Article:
Pascal Lee

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Pascal Lee
Born1964 (age 58–59)
EducationM.E. University of Paris (1987)
M.S. Cornell University (1993)
Ph.D. Cornell University (1997)
Occupation(s)Planetary Scientist, Explorer
Mars Institute
SETI Institute
NASA Ames Research Center

Pascal Lee (Chinese: 李天龍; born 1964) is co-founder and chairman of the Mars Institute, a planetary scientist at the SETI Institute, and the Principal Investigator of the Haughton-Mars Project (HMP) at NASA Ames Research Center in Mountain View, California. He holds an ME in geology and geophysics from the University of Paris, and a PhD in astronomy and space sciences from Cornell University.

Lee's research focuses on Mars, asteroids, and impact craters, in particular in connection with the history of water on planets and the possibility of extraterrestrial life. He is known internationally for his work on Moon and Mars analogs in the Arctic, Antarctica, and other extreme environments on Earth. He is the author and co-author of over 100 scientific publications, and first proposed the "Mars Always Cold, Sometimes Wet" model of Mars evolution based on field studies of the geology of Earth's polar regions.[1]

In 1988, Lee wintered over for 402 days at Dumont d'Urville station, Adelie Land, Antarctica, where he served as the station's chief geophysicist. He also participated in five summer campaigns in Antarctica as a geologist and planetary scientist, in particular as a member of the US Antarctic Search for Meteorites (ANSMET) program.

In 1997, Lee initiated the Haughton-Mars Project (HMP), an international multidisciplinary field research project centered on science and exploration studies at the Haughton impact crater and surrounding terrain on Devon Island, Arctic Canada, viewed as an analog site for the Moon and Mars.[2] Lee has led over 18 HMP field expeditions to date, including the "Northwest Passage Drive Expedition" in April 2009 and May 2010, and continues to serve as the HMP's Director in support of research for NASA and the Canadian Space Agency.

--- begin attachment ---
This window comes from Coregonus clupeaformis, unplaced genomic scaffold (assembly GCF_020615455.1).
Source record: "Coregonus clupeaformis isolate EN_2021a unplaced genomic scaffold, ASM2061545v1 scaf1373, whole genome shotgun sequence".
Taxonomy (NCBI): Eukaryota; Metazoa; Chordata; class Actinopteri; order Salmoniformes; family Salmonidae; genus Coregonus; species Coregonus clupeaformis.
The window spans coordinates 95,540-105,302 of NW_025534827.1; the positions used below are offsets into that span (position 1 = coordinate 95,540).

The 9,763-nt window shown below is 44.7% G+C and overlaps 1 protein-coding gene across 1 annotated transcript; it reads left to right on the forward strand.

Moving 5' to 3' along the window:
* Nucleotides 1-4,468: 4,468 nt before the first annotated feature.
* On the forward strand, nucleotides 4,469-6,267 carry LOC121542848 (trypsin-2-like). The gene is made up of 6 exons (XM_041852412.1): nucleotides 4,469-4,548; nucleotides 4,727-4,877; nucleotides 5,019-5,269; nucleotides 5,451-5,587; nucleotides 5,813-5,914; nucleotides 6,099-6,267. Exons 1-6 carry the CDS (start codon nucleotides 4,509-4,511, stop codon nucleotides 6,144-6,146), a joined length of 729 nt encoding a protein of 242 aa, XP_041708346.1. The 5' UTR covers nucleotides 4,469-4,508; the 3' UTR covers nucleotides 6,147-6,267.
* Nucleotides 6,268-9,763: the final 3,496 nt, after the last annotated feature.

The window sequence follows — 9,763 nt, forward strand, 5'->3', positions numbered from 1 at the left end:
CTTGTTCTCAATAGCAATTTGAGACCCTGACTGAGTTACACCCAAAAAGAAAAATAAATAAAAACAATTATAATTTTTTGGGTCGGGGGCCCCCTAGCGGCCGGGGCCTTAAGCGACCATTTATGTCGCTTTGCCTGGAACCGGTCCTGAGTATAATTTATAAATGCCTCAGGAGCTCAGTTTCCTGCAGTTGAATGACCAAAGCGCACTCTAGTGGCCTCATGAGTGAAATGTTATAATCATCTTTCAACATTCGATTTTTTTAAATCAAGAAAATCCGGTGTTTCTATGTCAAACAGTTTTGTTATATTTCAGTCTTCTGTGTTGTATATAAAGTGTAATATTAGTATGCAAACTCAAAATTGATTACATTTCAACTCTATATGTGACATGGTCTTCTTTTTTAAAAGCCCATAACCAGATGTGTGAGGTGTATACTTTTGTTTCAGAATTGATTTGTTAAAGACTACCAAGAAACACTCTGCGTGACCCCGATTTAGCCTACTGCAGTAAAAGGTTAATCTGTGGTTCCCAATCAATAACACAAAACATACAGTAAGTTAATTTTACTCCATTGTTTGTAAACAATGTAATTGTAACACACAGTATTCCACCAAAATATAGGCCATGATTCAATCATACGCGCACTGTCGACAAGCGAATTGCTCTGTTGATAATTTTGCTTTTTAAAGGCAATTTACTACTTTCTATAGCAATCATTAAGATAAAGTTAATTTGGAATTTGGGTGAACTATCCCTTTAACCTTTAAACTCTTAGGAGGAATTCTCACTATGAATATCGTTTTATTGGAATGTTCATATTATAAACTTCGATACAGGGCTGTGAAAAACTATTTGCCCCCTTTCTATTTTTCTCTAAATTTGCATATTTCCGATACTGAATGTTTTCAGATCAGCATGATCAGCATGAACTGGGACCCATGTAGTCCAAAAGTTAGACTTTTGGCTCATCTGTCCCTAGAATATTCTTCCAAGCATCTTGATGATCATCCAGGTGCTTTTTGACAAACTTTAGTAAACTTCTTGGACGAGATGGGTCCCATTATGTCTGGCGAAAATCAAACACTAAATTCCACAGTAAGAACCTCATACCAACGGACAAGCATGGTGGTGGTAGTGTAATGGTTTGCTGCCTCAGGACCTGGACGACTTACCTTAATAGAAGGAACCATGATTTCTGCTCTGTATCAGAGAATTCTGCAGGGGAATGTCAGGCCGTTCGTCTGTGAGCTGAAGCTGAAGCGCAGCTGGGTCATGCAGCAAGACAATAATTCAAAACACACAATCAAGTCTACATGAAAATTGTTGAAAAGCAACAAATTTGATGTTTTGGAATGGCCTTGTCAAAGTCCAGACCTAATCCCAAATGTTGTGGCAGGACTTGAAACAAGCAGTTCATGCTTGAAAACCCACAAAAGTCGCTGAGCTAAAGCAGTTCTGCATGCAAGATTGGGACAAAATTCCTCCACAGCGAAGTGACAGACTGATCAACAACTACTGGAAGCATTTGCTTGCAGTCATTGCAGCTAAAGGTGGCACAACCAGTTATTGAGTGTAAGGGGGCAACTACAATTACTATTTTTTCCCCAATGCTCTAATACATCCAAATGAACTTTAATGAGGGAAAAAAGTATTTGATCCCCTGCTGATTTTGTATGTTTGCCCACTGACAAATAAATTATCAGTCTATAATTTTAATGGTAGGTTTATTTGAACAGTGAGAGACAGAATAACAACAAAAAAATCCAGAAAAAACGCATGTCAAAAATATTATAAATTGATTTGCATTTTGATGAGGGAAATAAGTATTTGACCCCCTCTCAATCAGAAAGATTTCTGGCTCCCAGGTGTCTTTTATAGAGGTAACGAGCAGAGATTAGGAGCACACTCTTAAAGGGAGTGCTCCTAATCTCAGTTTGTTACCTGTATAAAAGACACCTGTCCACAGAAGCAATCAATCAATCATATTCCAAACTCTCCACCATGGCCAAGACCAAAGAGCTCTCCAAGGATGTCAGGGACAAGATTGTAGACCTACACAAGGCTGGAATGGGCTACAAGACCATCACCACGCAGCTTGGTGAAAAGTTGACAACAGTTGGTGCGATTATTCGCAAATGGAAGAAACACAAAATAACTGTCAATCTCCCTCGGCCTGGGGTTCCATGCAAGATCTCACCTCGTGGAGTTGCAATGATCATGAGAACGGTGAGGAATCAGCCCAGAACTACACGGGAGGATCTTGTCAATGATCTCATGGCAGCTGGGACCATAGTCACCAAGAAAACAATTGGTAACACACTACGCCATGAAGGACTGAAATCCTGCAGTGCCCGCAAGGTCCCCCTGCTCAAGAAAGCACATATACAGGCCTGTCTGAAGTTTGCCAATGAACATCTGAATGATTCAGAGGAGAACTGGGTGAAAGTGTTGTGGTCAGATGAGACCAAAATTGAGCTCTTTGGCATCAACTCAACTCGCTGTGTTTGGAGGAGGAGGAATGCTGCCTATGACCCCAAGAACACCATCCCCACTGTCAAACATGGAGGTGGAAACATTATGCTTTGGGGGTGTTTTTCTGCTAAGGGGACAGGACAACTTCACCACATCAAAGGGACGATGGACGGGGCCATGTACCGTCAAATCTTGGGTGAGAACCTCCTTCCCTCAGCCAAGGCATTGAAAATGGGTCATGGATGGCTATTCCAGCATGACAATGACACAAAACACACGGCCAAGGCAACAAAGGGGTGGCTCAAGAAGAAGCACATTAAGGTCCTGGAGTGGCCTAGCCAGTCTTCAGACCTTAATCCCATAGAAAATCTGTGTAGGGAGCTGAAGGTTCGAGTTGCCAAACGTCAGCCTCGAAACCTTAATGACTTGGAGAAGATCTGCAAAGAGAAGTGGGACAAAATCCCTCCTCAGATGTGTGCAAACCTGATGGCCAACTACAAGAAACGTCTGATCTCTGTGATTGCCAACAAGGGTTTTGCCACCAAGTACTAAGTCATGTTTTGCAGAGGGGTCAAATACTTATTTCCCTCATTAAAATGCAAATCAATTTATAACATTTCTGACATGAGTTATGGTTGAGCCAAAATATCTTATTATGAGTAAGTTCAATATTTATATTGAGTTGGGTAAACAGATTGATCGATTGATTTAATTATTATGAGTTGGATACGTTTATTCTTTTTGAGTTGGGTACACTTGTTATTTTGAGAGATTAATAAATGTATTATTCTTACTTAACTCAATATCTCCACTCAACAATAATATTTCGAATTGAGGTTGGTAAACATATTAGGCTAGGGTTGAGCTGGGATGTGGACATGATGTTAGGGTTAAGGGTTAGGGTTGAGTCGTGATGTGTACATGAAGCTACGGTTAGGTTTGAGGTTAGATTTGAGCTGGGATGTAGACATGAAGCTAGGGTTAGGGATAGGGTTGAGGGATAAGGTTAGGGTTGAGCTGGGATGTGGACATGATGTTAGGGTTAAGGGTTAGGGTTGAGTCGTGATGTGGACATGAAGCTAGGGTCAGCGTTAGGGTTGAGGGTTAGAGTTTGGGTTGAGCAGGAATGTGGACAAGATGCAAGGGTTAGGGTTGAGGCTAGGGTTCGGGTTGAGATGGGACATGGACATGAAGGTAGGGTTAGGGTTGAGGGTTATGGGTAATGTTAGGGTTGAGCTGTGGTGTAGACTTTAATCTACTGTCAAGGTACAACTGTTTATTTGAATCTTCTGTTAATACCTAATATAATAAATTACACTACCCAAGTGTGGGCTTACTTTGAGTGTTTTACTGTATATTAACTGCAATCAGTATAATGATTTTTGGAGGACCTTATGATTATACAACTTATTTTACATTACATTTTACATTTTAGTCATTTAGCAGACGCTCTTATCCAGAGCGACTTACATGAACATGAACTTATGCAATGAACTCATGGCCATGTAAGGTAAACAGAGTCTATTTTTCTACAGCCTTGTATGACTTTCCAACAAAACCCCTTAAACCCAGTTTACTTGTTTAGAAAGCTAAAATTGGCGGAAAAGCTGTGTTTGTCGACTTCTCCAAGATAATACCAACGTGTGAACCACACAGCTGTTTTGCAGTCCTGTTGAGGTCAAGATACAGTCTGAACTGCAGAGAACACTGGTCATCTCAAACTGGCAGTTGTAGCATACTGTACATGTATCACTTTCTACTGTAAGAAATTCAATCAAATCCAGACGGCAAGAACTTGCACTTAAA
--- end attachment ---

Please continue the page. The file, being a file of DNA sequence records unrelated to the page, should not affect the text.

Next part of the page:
Pascal Lee is widely recognized for his efforts to advance the human exploration of Mars, in particular via its asteroid-like moons Phobos and Deimos.[3][4][5]

Lee is a recipient of the United States Antarctic Service Medal and the Space Frontier Foundation's Vision to Reality Award.

Lee is an FAA-certified helicopter flight instructor and lives in Santa Clara, California.

Early years[edit]

Pascal Lee was born in 1964 (Hong Kong) and attended St. Joseph's Primary School in Wan Chai. At age 8, he went to boarding school in France where he first attended Le Petit College de la Tournelle in Septeuil, Yvelines, then the Ecole Saint Martin de France in Pontoise, near Paris.

After graduating with a B.S. in physics from the University of Paris, Lee went on to earn an M.E. in geology and geophysics from the University of Paris's Institute of Science and Technology (IST). He began Mars research as a student intern under Audouin Dollfus at the Paris Observatory and Philippe Masson at the University of Paris-Sud.[6]

While in college in Paris, Pascal Lee was an active member of the Cosmos Club de France, a space exploration society founded by space scientist and author Albert Ducrocq. In 1982, Lee was elected the Cosmos Club de France's General Secretary and served in that position until 1987.